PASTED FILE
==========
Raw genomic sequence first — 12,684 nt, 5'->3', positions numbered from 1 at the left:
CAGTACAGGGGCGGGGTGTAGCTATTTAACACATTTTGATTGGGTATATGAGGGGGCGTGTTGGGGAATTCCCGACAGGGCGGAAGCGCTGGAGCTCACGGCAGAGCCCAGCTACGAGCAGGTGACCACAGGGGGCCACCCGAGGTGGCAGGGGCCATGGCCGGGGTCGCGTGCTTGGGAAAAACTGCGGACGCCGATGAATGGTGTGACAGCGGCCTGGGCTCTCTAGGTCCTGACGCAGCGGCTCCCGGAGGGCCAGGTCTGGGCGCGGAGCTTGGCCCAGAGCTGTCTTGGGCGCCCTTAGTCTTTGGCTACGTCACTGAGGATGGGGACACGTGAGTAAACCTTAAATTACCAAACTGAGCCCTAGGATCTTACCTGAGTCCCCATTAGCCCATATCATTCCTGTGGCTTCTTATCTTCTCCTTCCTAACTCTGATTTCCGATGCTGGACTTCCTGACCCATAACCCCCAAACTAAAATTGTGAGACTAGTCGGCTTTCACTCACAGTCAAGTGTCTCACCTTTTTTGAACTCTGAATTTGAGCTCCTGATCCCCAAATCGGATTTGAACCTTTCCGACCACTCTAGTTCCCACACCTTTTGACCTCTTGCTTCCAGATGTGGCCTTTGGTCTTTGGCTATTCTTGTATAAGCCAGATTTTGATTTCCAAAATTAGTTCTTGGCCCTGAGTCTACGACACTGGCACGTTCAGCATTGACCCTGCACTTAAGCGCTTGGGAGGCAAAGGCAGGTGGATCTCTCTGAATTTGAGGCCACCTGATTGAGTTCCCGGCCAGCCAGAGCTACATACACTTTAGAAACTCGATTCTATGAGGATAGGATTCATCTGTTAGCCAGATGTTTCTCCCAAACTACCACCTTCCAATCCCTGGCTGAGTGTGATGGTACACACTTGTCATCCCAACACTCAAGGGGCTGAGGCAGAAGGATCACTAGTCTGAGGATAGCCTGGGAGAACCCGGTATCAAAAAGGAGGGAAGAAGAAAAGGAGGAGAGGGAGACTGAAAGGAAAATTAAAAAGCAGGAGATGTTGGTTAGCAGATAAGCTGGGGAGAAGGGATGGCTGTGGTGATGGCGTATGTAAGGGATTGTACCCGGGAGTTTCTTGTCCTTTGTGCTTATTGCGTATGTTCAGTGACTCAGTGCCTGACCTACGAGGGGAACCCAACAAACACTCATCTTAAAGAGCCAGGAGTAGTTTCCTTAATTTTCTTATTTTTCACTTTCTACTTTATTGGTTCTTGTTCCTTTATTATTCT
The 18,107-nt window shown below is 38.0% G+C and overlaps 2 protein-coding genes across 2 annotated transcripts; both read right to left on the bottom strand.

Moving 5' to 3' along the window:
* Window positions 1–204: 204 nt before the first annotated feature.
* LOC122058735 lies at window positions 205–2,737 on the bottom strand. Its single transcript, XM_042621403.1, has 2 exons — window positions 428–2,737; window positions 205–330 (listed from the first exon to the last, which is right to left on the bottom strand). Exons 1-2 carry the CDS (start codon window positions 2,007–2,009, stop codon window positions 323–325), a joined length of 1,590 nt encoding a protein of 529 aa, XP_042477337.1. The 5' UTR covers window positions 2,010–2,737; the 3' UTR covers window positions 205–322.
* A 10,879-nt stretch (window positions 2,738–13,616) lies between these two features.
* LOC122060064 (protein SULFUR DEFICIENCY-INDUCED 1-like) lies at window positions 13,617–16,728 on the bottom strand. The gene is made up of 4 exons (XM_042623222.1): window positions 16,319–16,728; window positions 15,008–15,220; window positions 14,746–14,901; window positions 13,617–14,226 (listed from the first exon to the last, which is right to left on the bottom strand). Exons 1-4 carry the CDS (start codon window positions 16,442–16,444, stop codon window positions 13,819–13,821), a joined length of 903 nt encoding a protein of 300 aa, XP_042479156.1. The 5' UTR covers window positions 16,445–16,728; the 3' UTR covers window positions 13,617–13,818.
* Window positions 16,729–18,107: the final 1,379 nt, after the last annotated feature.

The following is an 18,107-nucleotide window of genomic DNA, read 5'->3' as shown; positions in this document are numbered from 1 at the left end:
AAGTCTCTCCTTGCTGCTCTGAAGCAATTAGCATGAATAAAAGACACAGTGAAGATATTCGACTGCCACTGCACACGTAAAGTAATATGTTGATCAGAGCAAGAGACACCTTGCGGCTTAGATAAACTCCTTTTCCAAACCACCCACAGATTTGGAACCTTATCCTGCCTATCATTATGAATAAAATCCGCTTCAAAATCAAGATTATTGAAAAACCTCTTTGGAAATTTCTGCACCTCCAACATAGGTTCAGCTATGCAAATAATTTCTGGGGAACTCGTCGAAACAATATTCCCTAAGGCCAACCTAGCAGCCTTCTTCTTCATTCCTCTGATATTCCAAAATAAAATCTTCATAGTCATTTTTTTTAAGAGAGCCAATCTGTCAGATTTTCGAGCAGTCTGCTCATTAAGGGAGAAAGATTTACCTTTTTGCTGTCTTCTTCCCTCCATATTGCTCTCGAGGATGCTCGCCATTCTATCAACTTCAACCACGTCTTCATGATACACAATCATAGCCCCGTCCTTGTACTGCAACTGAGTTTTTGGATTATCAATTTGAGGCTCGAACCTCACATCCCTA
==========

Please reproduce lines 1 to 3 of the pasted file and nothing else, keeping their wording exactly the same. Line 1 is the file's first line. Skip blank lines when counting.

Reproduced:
Raw genomic sequence first — 12,684 nt, 5'->3', positions numbered from 1 at the left:
CAGTACAGGGGCGGGGTGTAGCTATTTAACACATTTTGATTGGGTATATGAGGGGGCGTGTTGGGGAATTCCCGACAGGGCGGAAGCGCTGGAGCTCACGGCAGAGCCCAGCTACGAGCAGGTGACCACAGGGGGCCACCCGAGGTGGCAGGGGCCATGGCCGGGGTCGCGTGCTTGGGAAAAACTGCGGACGCCGATGAATGGTGTGACAGCGGCCTGGGCTCTCTAGGTCCTGACGCAGCGGCTCCCGGAGGGCCAGGTCTGGGCGCGGAGCTTGGCCCAGAGCTGTCTTGGGCGCCCTTAGTCTTTGGCTACGTCACTGAGGATGGGGACACGTGAGTAAACCTTAAATTACCAAACTGAGCCCTAGGATCTTACCTGAGTCCCCATTAGCCCATATCATTCCTGTGGCTTCTTATCTTCTCCTTCCTAACTCTGATTTCCGATGCTGGACTTCCTGACCCATAACCCCCAAACTAAAATTGTGAGACTAGTCGGCTTTCACTCACAGTCAAGTGTCTCACCTTTTTTGAACTCTGAATTTGAGCTCCTGATCCCCAAATCGGATTTGAACCTTTCCGACCACTCTAGTTCCCACACCTTTTGACCTCTTGCTTCCAGATGTGGCCTTTGGTCTTTGGCTATTCTTGTATAAGCCAGATTTTGATTTCCAAAATTAGTTCTTGGCCCTGAGTCTACGACACTGGCACGTTCAGCATTGACCCTGCACTTAAGCGCTTGGGAGGCAAAGGCAGGTGGATCTCTCTGAATTTGAGGCCACCTGATTGAGTTCCCGGCCAGCCAGAGCTACATACACTTTAGAAACTCGATTCTATGAGGATAGGATTCATCTGTTAGCCAGATGTTTCTCCCAAACTACCACCTTCCAATCCCTGGCTGAGTGTGATGGTACACACTTGTCATCCCAACACTCAAGGGGCTGAGGCAGAAGGATCACTAGTCTGAGGATAGCCTGGGAGAACCCGGTATCAAAAAGGAGGGAAGAAGAAAAGGAGGAGAGGGAGACTGAAAGGAAAATTAAAAAGCAGGAGATGTTGGTTAGCAGATAAGCTGGGGAGAAGGGATGGCTGTGGTGATGGCGTATGTAAGGGATTGTACCCGGGAGTTTCTTGTCCTTTGTGCTTATTGCGTATGTTCAGTGACTCAGTGCCTGACCTACGAGGGGAACCCAACAAACACTCATCTTAAAGAGCCAGGAGTAGTTTCCTTAATTTTCTTATTTTTCACTTTCTACTTTATTGGTTCTTGTTCCTTTATTATTCT
The 18,107-nt window shown below is 38.0% G+C and overlaps 2 protein-coding genes across 2 annotated transcripts; both read right to left on the bottom strand.